Ronda Rich's blog

Listening to Dale’s advice

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A while back, a messy problem loomed ahead. I don’t like confrontation. If that makes me less than a person then consider me to be itty bitty. Life, I figure, is too short for squabbling. My motto is “whenever possible, step out of the way.”

Now, know this, less you think I’m a wimp — if it comes down to it and the need arises, fight I will. I won’t enjoy it but if I must, I will stick to my ground. Read More»

Pride and humility

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It has become somewhat of an art for me, that of studying Southern culture and deciphering what makes us different from others as well as downright peculiar among ourselves.

One thing I have found to be mostly true, as true as any rule can be, is that in the South, you are either proud or humble. There is very little in-between. Read More»

Hot pink luggage

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Some missing something or the other required me to prowl through closets at Mama’s house. That’s when I found it. I pulled it out and smiled broadly, warmed by the memories it evoked.

You know the feeling, I am sure. You find something that somewhere back in time meant so much, but years have passed and you have forgotten its existence. Then you find it and it’s like running into an old friend who reminds you of happy times. Read More»

Living in black and white

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One Sunday while sitting around the dinner table, Louise and I began to tell Daddy stories, the ones that stretched back to the early days of his preaching life. Since I was born 12 years after he “made a preacher,” as our folks said back then, I could only contribute what he had told me about those days, not what I had seen.

Daddy, raised hard in the Appalachian foothills, had escaped to make a better life for himself when the Lord called and he eventually answered, fighting the calling for a while and running as hard as man can until he succumbs to the Holy Spirit. Read More»

Decisions made in youth

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To this conclusion I have come: the most deadly years of our lives are the ages 16 to 21. Those years give us a headiness that comes from new freedom — a driver’s license — and the passing of the torch from strict childhood rules to more trust, different restraints and relaxed curfews.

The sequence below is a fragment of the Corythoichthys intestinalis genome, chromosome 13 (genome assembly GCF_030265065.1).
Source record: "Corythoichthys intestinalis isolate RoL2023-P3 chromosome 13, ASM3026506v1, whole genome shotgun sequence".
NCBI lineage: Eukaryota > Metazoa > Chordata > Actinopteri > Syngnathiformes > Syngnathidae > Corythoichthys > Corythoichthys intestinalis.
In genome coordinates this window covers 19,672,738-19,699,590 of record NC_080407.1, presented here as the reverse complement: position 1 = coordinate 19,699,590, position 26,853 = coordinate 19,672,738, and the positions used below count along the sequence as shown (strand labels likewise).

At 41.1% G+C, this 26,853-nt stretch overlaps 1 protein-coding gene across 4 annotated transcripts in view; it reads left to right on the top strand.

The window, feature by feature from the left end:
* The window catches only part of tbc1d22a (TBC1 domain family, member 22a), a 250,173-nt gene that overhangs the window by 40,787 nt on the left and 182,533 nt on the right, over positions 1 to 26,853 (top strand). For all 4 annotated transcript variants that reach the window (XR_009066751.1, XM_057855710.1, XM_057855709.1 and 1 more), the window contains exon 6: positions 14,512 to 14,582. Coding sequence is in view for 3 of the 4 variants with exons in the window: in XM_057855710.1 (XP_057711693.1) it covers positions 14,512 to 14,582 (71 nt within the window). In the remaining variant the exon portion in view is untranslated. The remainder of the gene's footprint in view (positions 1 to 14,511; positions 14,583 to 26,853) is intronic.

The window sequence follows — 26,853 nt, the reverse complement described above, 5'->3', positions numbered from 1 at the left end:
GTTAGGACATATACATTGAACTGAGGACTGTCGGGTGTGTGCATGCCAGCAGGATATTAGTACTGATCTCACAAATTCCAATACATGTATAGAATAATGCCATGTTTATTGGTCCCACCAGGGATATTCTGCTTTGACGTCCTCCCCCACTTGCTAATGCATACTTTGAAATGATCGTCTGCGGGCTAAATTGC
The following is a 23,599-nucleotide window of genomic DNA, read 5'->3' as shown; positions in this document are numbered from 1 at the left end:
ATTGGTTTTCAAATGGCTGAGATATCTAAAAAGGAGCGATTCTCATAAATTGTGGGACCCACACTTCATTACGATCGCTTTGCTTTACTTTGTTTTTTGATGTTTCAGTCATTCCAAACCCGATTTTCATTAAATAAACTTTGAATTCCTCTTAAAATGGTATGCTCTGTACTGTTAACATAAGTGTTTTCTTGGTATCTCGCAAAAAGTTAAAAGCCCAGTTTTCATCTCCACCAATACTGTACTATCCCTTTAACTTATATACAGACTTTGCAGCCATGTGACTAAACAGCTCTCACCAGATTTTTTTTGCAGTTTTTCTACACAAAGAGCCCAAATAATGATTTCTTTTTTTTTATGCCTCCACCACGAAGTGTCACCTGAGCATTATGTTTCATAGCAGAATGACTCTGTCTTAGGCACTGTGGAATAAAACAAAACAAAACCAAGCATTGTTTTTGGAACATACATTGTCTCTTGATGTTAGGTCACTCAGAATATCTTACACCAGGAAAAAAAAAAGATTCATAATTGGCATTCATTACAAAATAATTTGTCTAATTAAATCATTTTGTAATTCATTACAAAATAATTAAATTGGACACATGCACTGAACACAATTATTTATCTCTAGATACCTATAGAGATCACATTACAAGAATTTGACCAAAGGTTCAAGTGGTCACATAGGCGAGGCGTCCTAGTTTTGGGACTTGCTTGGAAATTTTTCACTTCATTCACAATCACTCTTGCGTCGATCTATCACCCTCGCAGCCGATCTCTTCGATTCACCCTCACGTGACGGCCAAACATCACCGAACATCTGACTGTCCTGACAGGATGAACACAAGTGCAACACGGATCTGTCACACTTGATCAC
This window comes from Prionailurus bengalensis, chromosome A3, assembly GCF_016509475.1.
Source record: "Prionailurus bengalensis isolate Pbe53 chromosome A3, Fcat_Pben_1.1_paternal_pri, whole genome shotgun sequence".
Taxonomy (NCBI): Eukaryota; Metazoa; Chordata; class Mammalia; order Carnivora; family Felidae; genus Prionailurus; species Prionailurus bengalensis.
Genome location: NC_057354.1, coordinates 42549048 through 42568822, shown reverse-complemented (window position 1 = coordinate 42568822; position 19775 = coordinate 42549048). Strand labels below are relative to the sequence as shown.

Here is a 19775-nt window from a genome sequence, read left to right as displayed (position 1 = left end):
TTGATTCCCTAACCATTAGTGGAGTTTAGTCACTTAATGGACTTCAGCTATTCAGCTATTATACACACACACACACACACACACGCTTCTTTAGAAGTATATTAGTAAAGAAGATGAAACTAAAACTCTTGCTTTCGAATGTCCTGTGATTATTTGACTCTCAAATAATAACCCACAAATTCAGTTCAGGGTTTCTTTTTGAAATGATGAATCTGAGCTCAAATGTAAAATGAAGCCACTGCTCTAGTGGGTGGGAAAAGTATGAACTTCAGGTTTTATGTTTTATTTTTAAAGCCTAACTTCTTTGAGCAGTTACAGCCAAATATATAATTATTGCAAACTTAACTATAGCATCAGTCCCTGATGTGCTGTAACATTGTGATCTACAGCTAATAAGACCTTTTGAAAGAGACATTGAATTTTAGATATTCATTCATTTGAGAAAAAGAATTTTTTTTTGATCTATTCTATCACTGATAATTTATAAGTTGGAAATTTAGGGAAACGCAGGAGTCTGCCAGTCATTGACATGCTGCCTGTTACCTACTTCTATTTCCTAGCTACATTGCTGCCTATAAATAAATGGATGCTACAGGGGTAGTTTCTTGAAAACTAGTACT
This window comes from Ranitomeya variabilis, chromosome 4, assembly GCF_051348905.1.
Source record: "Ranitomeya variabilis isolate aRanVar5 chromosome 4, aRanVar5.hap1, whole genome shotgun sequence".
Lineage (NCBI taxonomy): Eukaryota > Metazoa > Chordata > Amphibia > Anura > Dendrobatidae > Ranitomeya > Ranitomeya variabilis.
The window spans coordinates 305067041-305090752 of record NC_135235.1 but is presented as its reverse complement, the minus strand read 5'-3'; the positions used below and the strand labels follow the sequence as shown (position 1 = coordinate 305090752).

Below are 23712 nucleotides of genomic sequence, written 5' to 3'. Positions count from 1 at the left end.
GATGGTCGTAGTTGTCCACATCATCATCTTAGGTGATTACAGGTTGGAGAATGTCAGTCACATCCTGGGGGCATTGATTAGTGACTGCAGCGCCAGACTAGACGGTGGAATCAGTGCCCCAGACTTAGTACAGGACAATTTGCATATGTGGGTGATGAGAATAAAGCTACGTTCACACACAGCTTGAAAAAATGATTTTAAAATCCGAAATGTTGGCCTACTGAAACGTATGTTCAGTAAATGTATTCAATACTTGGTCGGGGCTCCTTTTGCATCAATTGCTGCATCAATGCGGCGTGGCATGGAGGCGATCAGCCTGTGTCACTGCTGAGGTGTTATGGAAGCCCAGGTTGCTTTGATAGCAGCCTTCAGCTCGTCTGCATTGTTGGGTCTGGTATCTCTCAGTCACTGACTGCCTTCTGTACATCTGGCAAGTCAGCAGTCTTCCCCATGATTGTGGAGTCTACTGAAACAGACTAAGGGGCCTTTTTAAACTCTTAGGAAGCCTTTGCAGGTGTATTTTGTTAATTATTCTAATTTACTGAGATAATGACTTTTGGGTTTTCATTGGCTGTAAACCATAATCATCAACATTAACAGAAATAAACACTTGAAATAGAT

When you add the opportunity to go off to college or move out on your own, we’re fooled into thinking that we’re mature enough and wise enough to make decisions that will affect the rest of our lives.

It’s scary. Read More»

The man who was

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Their histories, accurate and complete, are lost to time and buried with them and those who knew them. I wish I knew more for their stories would read like a page-turning novel.

The moonshining trio of Raymond Parks, Lloyd Seay and Roy Hall burst out of the north Georgia mountains from Dawson County in the 1930s to combine Seay’s and Hall’s driving skills with Parks’ business ingenuity to participate in a new sport that would become known as NASCAR. Read More»

Mama writes a book (or wants to)

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Dear Readers,

Everyone loved Mama. And they loved stories about her. This is a column written before her death but never published. I decided to share it to celebrate Mama. She was a true Southern original.

My worst fears are about to be realized: Mama has announced her intentions to write a book.

My payback is coming. Read More»

Crazy in the genes

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My grandmother — Daddy’s mother — was sometimes called “crazy” by others who didn’t quite understand her eccentric ways. Of course, in the South, we are proud of such a label for it means that we are interesting and worthy of being the center of coffee and cake conversation.

Who wants to be completely normal and boring? Read More»

Hitting Hell’s Hill

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It was an early summer morning, an enchanting time when flowers are blooming, blackberries are spurting to full growth and the birds are happy to have sunny warmth. I had taken myself out to the back porch where often I settle down to write after I have finished a gentle run.

All was perfect that morning except for one thing: The words wouldn’t come. It is a terrible thing to be a writer who is wordless at times. Repeatedly, I erased the words I typed. I began to do what all writers do when inspiration is lost in the world’s mist somewhere — I distracted myself. Read More»

Easter memories and hope

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It is each of the many Easters of my life that I remember more clearly than any other holiday.

Christmases blur together with only a few standing out in my memory such as the one when it snowed all day, the year I lost my voice completely, and the two times that I wasn’t home – one working in Washington, D.C., and another in London. Read More»

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